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    ABSTRACT: Purpose – The purpose of this study was to evaluate the antioxidant and hypocholesterolemic activities of sardine and bogue protein hydrolysates in cholesterol-fed rats. Design/methodology/approach – In total, 18 male Wistar rats (220 ± 10 g) fed 20 per cent casein, 1 per cent cholesterol and 0.5 per cent cholic acid were divided into three groups and received a daily gavage of 250 mg of sardine (SPH) or bogue (BPH) protein hydrolysates for 30 days. The third group, named control group (CG), received in the same conditions water. Lipoproteins were fractionated by size-exclusion fast protein liquid chromatography, and serum lipids, apolipoproteins and lipoproteins were assayed. Findings – In SPH and BPH groups, serum total cholesterol concentrations were — 66 per cent lower than in CG. This corresponded to the decreased very low-density lipoprotein-C in the former groups. Moreover, BPH treatment reduced low-density lipoprotein-C compared with CG and SPH groups. Compared with CG, serum phospholipids were reduced by SPH and BPH. Furthermore, BPH increased significantly APOA4 and sphingomyelin but lowered phosphatidylcholine. In the latter group, serum lecithin cholesterol acyltransferase activity was +23 per cent higher, but with SPH, this activity was —35 per cent reduced compared with CG. Apolipoprotein A-I contents were similar in the three groups. Compared with CG, hydroperoxide and lipid peroxidation contents in serum and lipoprotein fractions were reduced by SPH and BPH. Compared with CG, serum superoxide dismutase and glutathione peroxidase activities were increased in the treated groups, particularly in the BPH group. Originality/value – These results suggest that sardine protein hydrolysates and particularly those of bogue could be a very useful natural compound to prevent hypercholesterolemia by both improving the lipid profle and modulating oxidative stress in cholesterol-fed rats.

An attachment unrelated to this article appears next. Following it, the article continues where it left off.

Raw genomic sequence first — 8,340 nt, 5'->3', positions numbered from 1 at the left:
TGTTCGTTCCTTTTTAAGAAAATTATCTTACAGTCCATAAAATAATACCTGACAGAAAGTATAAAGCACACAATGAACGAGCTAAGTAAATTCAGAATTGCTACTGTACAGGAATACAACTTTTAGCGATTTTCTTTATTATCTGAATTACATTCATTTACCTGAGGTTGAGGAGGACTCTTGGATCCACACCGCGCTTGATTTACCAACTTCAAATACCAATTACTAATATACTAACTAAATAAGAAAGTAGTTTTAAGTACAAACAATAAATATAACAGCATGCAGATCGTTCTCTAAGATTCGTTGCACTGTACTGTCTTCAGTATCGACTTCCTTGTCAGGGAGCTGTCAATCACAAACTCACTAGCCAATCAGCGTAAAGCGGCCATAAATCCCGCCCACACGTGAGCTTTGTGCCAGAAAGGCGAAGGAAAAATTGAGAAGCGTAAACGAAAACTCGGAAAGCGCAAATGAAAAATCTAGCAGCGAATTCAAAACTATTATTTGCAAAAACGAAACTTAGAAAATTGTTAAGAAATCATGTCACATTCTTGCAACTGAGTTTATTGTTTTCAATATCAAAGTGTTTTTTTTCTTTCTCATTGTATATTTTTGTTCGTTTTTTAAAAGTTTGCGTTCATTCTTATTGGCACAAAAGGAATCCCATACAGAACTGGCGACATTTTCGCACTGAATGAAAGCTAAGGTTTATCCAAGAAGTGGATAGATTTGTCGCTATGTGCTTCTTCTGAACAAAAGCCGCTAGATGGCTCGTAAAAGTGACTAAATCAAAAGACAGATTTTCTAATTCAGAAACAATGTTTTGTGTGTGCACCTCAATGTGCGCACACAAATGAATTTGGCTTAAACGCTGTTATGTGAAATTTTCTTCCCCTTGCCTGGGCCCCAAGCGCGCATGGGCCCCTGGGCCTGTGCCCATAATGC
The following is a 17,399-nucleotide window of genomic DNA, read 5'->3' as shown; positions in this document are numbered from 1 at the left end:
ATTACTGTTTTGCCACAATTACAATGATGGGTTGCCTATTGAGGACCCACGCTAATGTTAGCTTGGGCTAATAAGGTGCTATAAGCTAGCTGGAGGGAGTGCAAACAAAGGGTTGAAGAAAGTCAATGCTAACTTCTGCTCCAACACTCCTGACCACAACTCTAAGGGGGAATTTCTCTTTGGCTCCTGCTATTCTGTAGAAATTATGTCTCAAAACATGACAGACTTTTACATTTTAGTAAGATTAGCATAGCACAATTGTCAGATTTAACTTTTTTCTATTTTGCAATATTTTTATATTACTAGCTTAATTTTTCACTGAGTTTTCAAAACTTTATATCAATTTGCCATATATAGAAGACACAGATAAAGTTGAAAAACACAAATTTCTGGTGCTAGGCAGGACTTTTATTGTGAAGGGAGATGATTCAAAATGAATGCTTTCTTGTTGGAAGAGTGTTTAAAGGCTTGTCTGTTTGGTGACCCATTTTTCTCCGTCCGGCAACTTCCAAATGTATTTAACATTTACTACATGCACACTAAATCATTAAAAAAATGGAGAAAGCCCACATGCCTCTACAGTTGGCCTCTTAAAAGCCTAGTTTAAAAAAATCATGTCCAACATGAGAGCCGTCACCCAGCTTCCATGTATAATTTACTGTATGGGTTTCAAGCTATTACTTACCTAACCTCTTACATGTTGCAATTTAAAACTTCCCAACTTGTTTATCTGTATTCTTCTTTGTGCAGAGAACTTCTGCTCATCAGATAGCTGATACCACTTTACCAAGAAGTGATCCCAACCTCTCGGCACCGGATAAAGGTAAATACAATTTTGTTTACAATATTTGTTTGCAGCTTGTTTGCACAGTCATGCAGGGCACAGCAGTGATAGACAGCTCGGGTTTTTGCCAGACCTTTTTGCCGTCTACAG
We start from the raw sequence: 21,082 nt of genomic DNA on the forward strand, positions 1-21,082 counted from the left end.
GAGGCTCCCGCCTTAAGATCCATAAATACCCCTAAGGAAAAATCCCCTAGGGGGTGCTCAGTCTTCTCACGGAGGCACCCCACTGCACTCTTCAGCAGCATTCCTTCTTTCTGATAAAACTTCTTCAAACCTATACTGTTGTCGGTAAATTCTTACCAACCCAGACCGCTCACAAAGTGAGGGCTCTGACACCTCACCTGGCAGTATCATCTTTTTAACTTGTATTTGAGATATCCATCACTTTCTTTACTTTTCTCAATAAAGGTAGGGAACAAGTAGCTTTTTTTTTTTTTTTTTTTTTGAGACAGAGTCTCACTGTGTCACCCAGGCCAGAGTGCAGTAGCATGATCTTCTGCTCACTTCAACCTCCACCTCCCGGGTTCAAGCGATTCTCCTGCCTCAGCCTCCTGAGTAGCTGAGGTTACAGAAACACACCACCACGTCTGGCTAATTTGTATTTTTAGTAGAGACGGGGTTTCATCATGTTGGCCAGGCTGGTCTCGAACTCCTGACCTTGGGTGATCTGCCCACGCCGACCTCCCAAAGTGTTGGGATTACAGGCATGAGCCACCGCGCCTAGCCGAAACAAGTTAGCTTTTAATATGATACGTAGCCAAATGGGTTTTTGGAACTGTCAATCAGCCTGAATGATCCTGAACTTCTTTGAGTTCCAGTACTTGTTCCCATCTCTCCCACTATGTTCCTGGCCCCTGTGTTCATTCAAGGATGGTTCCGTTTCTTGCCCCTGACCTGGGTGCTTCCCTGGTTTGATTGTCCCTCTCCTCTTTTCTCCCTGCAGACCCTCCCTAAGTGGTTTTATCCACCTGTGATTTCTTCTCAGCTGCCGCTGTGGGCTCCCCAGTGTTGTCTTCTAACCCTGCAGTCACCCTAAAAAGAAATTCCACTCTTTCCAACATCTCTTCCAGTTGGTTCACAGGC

Nutrition & Food Science 05/2015; 45(3):448-466. DOI:10.1108/NFS-11-2014-0096
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    • "A relationship exists between food peptides and cholesterol metabolism. They can act on the key enzyme of cholesterol synthesis (3-hydroxy-3-methylglutaryl coenzyme A reductase–HMG-CoA reductase) and/or are capable of inhibiting the absorption of dietary cholesterol, inhibiting cholesterol transport proteins or disrupting the cholesterol micelles in the lumen (Dziuba, Iwaniak, & Minkiewicz, 2003; Erdmann, Cheung, & Schroder, 2008; Zhang et al., 2012). "
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    ABSTRACT: This study aimed to assess the hypocholesterolemic activity of peptides obtained by in vitro simulated human digestion of cowpea bean proteins; moreover, we have screened the bioactive peptides through chromatographic separation by RP-HPLC of the 3 kDa molecular mass cut-off fraction of hydrolyzed isolated cowpea protein. Micellar solubility of cholesterol was measured after adding 35 μg mL− 1 of each fraction on in vitro prepared intestine-like micelles. The inhibiting activity of each fraction (50 μg mL− 1) also was tested on the enzyme 3-hydroxy-3-methylglutaryl coenzyme A reductase (HMG-CoA reductase). The whole hydrolysate was analyzed by ‘de novo’ mass spectrometry peptide sequencing (RP-HPLC-MS2) and the top score candidate peptide sequences were further analyzed by computational modeling. All collected fractions inhibited the initial HMG-CoA reductase activity by 47.8 to 57.1%. They also reduced cholesterol micellar solubilization, with fraction 1 being the most effective (71.7%). The peptide conserved domains may interact with the phosphatidylcholine added in the reaction of the cholesterol micelles. According with a computational prediction, the only peptide able to bind significantly the HMG-CoA reductase was GCTLN. This is the first report of peptide fractions from cowpea bean protein released by human digestion enzymes (pepsin followed by pancreatin) assigned to its cholesterol-lowering effect. These routes may define their action in lipid metabolism.
    Food Research International 04/2015; DOI:10.1016/j.foodres.2015.04.020 · 2.82 Impact Factor